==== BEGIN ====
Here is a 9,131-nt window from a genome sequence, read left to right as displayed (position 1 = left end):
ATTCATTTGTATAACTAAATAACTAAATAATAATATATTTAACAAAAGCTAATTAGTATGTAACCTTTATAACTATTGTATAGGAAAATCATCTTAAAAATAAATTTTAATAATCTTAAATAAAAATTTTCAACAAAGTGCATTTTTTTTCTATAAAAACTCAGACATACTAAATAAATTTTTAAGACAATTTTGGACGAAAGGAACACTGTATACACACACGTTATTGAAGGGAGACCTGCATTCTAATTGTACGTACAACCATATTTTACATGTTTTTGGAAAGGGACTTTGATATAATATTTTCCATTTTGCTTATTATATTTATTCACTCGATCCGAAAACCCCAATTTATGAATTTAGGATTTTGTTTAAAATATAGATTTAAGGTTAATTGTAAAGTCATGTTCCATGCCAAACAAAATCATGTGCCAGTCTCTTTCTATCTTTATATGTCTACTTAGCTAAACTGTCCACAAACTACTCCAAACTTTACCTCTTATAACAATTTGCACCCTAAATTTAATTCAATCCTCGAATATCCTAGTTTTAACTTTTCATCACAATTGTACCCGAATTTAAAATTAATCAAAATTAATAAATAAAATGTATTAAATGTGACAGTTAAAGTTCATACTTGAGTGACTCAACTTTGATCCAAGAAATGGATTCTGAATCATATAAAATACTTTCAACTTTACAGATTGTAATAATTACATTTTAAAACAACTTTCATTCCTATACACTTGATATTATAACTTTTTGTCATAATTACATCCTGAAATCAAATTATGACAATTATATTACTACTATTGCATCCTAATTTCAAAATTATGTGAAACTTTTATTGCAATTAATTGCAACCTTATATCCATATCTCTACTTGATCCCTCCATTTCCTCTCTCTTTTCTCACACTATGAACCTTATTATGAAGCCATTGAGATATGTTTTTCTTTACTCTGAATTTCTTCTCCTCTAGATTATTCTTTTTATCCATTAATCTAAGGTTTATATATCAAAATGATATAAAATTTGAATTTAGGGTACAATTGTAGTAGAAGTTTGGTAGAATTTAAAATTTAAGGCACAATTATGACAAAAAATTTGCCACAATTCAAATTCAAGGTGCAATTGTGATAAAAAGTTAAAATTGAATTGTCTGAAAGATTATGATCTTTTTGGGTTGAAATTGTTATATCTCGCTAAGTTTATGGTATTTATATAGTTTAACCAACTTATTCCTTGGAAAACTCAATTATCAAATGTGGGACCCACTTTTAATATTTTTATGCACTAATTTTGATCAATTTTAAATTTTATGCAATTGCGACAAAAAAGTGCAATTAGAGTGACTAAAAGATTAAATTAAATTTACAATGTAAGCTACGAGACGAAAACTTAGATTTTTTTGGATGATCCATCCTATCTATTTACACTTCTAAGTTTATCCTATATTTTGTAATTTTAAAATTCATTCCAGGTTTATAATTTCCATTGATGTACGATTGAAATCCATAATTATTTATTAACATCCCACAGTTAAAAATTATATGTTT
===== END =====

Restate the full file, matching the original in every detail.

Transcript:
Here is a 9,131-nt window from a genome sequence, read left to right as displayed (position 1 = left end):
ATTCATTTGTATAACTAAATAACTAAATAATAATATATTTAACAAAAGCTAATTAGTATGTAACCTTTATAACTATTGTATAGGAAAATCATCTTAAAAATAAATTTTAATAATCTTAAATAAAAATTTTCAACAAAGTGCATTTTTTTTCTATAAAAACTCAGACATACTAAATAAATTTTTAAGACAATTTTGGACGAAAGGAACACTGTATACACACACGTTATTGAAGGGAGACCTGCATTCTAATTGTACGTACAACCATATTTTACATGTTTTTGGAAAGGGACTTTGATATAATATTTTCCATTTTGCTTATTATATTTATTCACTCGATCCGAAAACCCCAATTTATGAATTTAGGATTTTGTTTAAAATATAGATTTAAGGTTAATTGTAAAGTCATGTTCCATGCCAAACAAAATCATGTGCCAGTCTCTTTCTATCTTTATATGTCTACTTAGCTAAACTGTCCACAAACTACTCCAAACTTTACCTCTTATAACAATTTGCACCCTAAATTTAATTCAATCCTCGAATATCCTAGTTTTAACTTTTCATCACAATTGTACCCGAATTTAAAATTAATCAAAATTAATAAATAAAATGTATTAAATGTGACAGTTAAAGTTCATACTTGAGTGACTCAACTTTGATCCAAGAAATGGATTCTGAATCATATAAAATACTTTCAACTTTACAGATTGTAATAATTACATTTTAAAACAACTTTCATTCCTATACACTTGATATTATAACTTTTTGTCATAATTACATCCTGAAATCAAATTATGACAATTATATTACTACTATTGCATCCTAATTTCAAAATTATGTGAAACTTTTATTGCAATTAATTGCAACCTTATATCCATATCTCTACTTGATCCCTCCATTTCCTCTCTCTTTTCTCACACTATGAACCTTATTATGAAGCCATTGAGATATGTTTTTCTTTACTCTGAATTTCTTCTCCTCTAGATTATTCTTTTTATCCATTAATCTAAGGTTTATATATCAAAATGATATAAAATTTGAATTTAGGGTACAATTGTAGTAGAAGTTTGGTAGAATTTAAAATTTAAGGCACAATTATGACAAAAAATTTGCCACAATTCAAATTCAAGGTGCAATTGTGATAAAAAGTTAAAATTGAATTGTCTGAAAGATTATGATCTTTTTGGGTTGAAATTGTTATATCTCGCTAAGTTTATGGTATTTATATAGTTTAACCAACTTATTCCTTGGAAAACTCAATTATCAAATGTGGGACCCACTTTTAATATTTTTATGCACTAATTTTGATCAATTTTAAATTTTATGCAATTGCGACAAAAAAGTGCAATTAGAGTGACTAAAAGATTAAATTAAATTTACAATGTAAGCTACGAGACGAAAACTTAGATTTTTTTGGATGATCCATCCTATCTATTTACACTTCTAAGTTTATCCTATATTTTGTAATTTTAAAATTCATTCCAGGTTTATAATTTCCATTGATGTACGATTGAAATCCATAATTATTTATTAACATCCCACAGTTAAAAATTATATGTTT